More questions raised about Glenpool's 'First Responders' program
Thursday, April 11th 2002, 12:00 am
By: News On 6
More complaints about poor emergency service in Glenpool. News on Six reporter Tami Marler reported Wednesday about the death of 73-year-old Earl Jackson.
The retired minister collapsed in his yard while mowing his lawn. Even though his neighbors tried to save him, he died and they're outraged. They say Glenpool Police officers were the first responders, but did nothing to help.
Officials say since the 911 call was made from a cellular phone, it was routed to EMSA headquarters in Tulsa. Four minutes later, Life Stat ambulance service in Glenpool was paged. That was just the beginning of Earl Jackson's last day.
A number of people called us after our story aired Wednesday, with additional complaints about police mishandling medical emergencies and what they say is the city's incompetent ambulance service.
Earl Jackson's neighbors grow even more outraged, and some police officers are demanding action. Resident, Darla Love: "What if one of my kids get hurt, or myself, or another neighbor? Is the police going to be able through first response be able to come and help in a time that we need 'em?" Another resident, Billie Jean Stuart: "Nobody really was prepared when they showed up to help this man. Officers were no help."
That was the frustration among Earl Jackson's neighbors after they say Glenpool Police failed to take charge. Glenpool Police officer Bart Harris says they're mistaken. A certified first responder, he says he acted according to protocol. "I went over and started assisting him. I opened the airway, told him to stop chest compressions, checked for a pulse, didn't get a pulse. By that time, the ambulance had arrived."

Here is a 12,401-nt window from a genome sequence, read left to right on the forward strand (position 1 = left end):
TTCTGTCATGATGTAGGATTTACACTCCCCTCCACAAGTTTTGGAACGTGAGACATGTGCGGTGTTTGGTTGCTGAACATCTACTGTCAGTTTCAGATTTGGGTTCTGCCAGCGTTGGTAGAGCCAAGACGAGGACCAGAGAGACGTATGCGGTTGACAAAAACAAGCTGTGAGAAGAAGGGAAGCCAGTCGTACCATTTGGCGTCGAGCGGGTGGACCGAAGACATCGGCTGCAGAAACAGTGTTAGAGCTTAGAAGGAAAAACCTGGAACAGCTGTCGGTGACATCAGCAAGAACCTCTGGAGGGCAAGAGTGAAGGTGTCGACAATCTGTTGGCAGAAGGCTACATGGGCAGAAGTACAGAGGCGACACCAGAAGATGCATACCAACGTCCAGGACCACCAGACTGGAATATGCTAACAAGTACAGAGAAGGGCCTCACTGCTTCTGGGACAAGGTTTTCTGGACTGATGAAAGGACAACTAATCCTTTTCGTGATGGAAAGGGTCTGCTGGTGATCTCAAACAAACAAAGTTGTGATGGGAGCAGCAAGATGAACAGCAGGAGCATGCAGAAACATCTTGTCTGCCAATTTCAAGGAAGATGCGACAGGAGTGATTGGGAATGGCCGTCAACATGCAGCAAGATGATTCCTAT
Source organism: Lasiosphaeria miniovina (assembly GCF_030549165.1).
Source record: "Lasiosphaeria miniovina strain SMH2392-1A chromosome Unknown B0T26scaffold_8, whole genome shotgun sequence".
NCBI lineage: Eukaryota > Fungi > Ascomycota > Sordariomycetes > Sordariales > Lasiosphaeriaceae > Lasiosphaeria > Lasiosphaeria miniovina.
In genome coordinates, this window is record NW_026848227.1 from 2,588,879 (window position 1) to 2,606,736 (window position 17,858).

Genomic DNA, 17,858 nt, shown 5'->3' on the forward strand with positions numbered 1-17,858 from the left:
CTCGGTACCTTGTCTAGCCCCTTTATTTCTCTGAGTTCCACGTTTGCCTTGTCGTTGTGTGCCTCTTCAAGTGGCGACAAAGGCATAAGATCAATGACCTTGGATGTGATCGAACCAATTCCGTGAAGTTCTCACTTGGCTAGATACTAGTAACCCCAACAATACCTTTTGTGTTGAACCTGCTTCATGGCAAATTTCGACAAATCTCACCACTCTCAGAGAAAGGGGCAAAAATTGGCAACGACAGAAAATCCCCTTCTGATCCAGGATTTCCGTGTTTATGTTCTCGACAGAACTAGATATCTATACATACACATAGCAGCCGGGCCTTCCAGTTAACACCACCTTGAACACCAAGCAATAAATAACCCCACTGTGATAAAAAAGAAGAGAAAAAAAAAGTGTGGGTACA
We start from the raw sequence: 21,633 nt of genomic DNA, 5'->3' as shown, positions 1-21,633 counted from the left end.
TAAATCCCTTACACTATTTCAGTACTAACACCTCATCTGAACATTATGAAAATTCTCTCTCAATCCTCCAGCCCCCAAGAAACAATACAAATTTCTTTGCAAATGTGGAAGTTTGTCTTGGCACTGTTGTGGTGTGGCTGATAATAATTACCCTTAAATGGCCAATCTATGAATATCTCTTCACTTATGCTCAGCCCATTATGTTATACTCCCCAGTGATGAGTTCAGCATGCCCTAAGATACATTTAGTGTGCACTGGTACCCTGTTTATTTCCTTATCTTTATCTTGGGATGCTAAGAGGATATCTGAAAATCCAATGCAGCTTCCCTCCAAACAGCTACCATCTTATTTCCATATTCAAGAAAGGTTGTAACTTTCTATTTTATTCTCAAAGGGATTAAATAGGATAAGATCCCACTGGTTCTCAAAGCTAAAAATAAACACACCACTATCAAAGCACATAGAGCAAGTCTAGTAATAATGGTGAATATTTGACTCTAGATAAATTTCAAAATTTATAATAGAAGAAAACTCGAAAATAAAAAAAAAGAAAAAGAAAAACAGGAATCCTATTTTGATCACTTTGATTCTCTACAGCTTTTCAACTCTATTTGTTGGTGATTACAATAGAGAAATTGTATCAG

None of the witnesses we spoke with saw Harris go near Jackson, but Chris Langham of Life Stat ambulance service confirmed the officer did assist medics. He says Harris was in fact the only officer to help, and that's just the beginning of the differences in stories.
Harris, "Said they were having difficulty finding the location, so I left my post at the school and started that way." Harris said he heard scanner traffic that the ambulance was headed in the wrong direction, so he and detective Dennis Waller left their posts. Dennis Waller: "Apparently they were having trouble finding it; one of our street officers observed them going northbound on highway 75, totally in the wrong direction." Chuck Smith says officers routinely drop their duties to lead Life Stat to a scene, an allegation Life Stat denies.
Still, the police union is filing a complaint. "We do not have faith in the ambulance service as it is currently staffed; as it is currently run." Billie Jean Stuart: "There was supposed to be two paramedics in the vehicle, I never think but I seen but one of 'em, and she looked at me and said 'I need someone that can stay calm here." Chuck Smith with the police union: "They were in essence working that ambulance with just one person at that time, due to the fact that the second person on that unit wasn't able to perform. It was a very stressful situation."
A situation Jackson's neighbors say trained professionals should have been able to handle. Life Stat General Manager Chris Langham says even with the wrong turn, the ambulance made it to Jackson's house in an acceptable response time and the company stands behind its response record.
Langham says they are investigating claims that one of the medics failed to perform her duties.